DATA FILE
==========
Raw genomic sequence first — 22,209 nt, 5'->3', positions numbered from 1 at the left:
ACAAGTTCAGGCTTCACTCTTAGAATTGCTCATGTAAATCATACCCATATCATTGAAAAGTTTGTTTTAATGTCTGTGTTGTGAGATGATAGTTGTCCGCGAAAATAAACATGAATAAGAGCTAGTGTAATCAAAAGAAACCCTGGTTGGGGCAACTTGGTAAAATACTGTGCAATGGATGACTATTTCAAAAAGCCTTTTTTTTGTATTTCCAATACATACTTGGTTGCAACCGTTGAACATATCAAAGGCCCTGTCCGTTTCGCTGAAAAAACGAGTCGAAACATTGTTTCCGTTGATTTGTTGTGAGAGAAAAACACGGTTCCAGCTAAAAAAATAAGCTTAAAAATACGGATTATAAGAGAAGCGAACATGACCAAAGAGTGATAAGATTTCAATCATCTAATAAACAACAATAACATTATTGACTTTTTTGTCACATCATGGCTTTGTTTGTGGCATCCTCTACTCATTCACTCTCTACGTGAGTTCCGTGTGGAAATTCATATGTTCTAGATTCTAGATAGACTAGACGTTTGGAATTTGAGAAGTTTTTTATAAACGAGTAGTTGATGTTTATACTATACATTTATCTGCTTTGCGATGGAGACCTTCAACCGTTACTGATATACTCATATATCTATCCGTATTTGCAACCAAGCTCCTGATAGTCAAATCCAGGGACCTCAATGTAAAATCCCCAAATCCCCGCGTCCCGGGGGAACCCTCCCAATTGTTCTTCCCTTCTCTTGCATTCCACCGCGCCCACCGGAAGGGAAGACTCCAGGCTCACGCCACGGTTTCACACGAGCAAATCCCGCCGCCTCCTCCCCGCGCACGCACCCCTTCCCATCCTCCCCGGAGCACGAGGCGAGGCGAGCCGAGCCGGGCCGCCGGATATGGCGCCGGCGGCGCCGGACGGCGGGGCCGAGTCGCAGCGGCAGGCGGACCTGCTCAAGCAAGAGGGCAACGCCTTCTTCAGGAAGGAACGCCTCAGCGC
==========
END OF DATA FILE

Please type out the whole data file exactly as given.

Raw genomic sequence first — 22,209 nt, 5'->3', positions numbered from 1 at the left:
ACAAGTTCAGGCTTCACTCTTAGAATTGCTCATGTAAATCATACCCATATCATTGAAAAGTTTGTTTTAATGTCTGTGTTGTGAGATGATAGTTGTCCGCGAAAATAAACATGAATAAGAGCTAGTGTAATCAAAAGAAACCCTGGTTGGGGCAACTTGGTAAAATACTGTGCAATGGATGACTATTTCAAAAAGCCTTTTTTTTGTATTTCCAATACATACTTGGTTGCAACCGTTGAACATATCAAAGGCCCTGTCCGTTTCGCTGAAAAAACGAGTCGAAACATTGTTTCCGTTGATTTGTTGTGAGAGAAAAACACGGTTCCAGCTAAAAAAATAAGCTTAAAAATACGGATTATAAGAGAAGCGAACATGACCAAAGAGTGATAAGATTTCAATCATCTAATAAACAACAATAACATTATTGACTTTTTTGTCACATCATGGCTTTGTTTGTGGCATCCTCTACTCATTCACTCTCTACGTGAGTTCCGTGTGGAAATTCATATGTTCTAGATTCTAGATAGACTAGACGTTTGGAATTTGAGAAGTTTTTTATAAACGAGTAGTTGATGTTTATACTATACATTTATCTGCTTTGCGATGGAGACCTTCAACCGTTACTGATATACTCATATATCTATCCGTATTTGCAACCAAGCTCCTGATAGTCAAATCCAGGGACCTCAATGTAAAATCCCCAAATCCCCGCGTCCCGGGGGAACCCTCCCAATTGTTCTTCCCTTCTCTTGCATTCCACCGCGCCCACCGGAAGGGAAGACTCCAGGCTCACGCCACGGTTTCACACGAGCAAATCCCGCCGCCTCCTCCCCGCGCACGCACCCCTTCCCATCCTCCCCGGAGCACGAGGCGAGGCGAGCCGAGCCGGGCCGCCGGATATGGCGCCGGCGGCGCCGGACGGCGGGGCCGAGTCGCAGCGGCAGGCGGACCTGCTCAAGCAAGAGGGCAACGCCTTCTTCAGGAAGGAACGCCTCAGCGC